The Telegraph
Saturday , April 12 , 2014
CIMA Gallary


A bronze dancing girl from Cambodia. An intricately-done mermaid in batik from Indonesia. An amazing cloth thangka from Bhutan, every millimetre of its surface densely covered in masterly embroidery. Ceramic rhinos from China. Paintings from different countries and regions of south, southeast, and northeast Asia, including Russian Siberia. It was indeed an art show with a difference. Although, curiously enough, art per se wasn’t the focus. Or commerce, either, because nothing was for sale. The focus seemed to be on the declaration of an expansive Asian identity above petty geopolitical tensions.

And so, the venue wasn’t a city gallery, but the grounds of Maulana Abul Kalam Azad Institute of Asian Studies, which hosted the show along with Asia Centre, founded by K.P.V. Nair. Obviously, the institute’s Asia emphasis matched the show’s theme. But Nair’s centre was also paying tribute to Azad, the remarkable nationalist, on his 125th birth anniversary, a man who has had no champion calling for the consecration of his legacy in public memory. Neither his family, nor some squabbling political group.

The art and artefacts were picked up by Nair on his travels from 1970, but the 46 items on view form only a small part of his massive private collection. The sampling available confirmed certain general observations about Asian art and culture. One: that the influence of Buddhism endures. Two: that though Indian cultural dominance over southeast Asia ended long ago, its continuity still flickers, glimpsed in the odd painting. And three: even as traditional manners have largely been supplanted by Western influences in art, handicraft seems to retain its regional signature.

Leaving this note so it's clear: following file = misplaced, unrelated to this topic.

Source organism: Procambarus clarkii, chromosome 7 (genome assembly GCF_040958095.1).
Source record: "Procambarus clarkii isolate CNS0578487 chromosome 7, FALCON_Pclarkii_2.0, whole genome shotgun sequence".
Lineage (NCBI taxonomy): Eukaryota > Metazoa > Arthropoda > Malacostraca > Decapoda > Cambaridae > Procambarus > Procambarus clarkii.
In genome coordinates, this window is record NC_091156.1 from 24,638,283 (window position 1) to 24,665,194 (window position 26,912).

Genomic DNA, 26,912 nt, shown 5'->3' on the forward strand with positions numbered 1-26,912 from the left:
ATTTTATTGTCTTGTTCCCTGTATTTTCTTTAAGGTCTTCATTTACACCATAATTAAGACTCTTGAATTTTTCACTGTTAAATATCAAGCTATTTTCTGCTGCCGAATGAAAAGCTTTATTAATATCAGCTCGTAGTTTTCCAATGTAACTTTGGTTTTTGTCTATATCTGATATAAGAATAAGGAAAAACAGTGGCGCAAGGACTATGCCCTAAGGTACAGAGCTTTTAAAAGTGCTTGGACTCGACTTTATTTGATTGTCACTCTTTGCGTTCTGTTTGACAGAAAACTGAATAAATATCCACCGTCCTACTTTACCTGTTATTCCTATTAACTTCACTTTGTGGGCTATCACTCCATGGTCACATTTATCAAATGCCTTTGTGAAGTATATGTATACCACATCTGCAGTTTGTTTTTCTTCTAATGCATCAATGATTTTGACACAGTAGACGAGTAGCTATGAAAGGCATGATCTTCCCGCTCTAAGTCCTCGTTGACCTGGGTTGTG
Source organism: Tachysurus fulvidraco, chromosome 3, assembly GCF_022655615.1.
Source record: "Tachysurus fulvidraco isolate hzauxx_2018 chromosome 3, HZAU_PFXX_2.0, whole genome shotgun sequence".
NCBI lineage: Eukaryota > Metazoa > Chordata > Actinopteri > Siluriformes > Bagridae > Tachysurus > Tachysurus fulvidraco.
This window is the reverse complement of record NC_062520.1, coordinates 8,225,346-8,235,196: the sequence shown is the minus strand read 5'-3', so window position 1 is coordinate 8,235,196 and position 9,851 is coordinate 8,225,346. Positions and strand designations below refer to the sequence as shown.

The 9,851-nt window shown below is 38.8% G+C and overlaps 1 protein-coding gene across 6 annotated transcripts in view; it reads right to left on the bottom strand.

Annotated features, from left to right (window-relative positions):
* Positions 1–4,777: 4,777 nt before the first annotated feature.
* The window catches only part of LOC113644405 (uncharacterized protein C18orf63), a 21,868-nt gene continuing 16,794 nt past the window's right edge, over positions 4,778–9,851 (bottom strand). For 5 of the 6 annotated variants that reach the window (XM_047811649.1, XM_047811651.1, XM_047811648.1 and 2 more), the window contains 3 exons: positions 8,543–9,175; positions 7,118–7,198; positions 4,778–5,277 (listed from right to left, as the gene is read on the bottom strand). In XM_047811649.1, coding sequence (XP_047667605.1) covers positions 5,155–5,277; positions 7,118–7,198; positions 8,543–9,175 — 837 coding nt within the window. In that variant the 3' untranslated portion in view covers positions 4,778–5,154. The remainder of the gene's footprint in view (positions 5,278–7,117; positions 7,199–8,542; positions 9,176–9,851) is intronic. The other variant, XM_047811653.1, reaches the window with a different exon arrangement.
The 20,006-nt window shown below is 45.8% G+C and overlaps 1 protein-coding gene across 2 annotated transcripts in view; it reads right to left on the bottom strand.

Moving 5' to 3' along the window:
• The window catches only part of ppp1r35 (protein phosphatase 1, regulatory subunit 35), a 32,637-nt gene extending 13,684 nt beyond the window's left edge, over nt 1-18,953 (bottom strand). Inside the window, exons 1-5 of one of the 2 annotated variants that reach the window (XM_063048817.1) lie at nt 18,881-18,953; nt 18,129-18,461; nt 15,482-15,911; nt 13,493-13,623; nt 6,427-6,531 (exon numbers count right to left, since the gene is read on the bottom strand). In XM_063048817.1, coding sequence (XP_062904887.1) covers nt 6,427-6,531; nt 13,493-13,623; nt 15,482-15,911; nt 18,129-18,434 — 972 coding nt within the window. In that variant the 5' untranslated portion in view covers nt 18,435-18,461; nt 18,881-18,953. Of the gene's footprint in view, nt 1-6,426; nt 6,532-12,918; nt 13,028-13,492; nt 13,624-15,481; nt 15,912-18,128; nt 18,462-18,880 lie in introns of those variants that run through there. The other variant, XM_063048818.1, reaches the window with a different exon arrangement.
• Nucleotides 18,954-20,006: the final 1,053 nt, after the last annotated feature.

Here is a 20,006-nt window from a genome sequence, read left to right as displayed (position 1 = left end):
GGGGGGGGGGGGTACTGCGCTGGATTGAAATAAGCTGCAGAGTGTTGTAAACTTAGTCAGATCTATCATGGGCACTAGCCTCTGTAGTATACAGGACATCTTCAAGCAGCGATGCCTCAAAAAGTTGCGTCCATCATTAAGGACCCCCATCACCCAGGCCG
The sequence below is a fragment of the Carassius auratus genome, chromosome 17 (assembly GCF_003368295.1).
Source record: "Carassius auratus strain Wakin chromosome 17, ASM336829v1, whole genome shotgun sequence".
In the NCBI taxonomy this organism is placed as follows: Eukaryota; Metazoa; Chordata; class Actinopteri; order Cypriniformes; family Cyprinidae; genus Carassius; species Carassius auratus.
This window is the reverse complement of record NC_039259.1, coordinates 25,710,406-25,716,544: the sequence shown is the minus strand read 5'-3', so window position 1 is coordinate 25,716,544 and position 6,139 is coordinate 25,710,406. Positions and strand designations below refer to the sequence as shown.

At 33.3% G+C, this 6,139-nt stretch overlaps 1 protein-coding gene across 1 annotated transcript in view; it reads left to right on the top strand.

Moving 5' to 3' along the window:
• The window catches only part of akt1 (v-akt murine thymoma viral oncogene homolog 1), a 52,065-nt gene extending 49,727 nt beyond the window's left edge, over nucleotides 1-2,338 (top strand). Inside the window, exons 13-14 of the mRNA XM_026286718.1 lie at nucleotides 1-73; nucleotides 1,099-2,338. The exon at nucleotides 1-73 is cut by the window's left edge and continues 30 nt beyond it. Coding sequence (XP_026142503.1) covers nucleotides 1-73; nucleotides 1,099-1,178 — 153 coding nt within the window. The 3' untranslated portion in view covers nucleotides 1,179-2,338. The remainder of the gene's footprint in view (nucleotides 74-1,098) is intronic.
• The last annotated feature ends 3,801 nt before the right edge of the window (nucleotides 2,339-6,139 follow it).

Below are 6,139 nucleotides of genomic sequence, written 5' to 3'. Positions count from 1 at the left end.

The traditional Japanese landscape possibly enjoys the attention of tourists as affordable art. An example was Two Cranes, a vertical watercolour done on silk by an anonymous artist who reworked a favourite subject. Far more impressive — and indeed, intriguing — was a Muslim artist’s acrylic, dated 1998. Because Md. Rawin of Indonesia had painted Krishna Teasing Gopis (picture), reassuring liberals that the pluralism the country was known for hadn’t been choked to death. Its Miniaturist stylization, muted palette and impish humour made it something of a cynosure. Another fascinating composition came from Bali’s N. Darmana.

Not surprisingly, cityscapes and village scenes were repeated by different artists. Quite a number of paintings came from Vietnam, including one that revisited the critical phase when brave little David was battling Goliath. A work of spare grace in wash and ink from China, an oil from Mongolia that presented a cameo of life there, a meditative head from the Baikal region in Russia: the variety was captivating enough to whet your appetite for more.

What is now needed, therefore, is a permanent display of the entire collection, backed by proper research.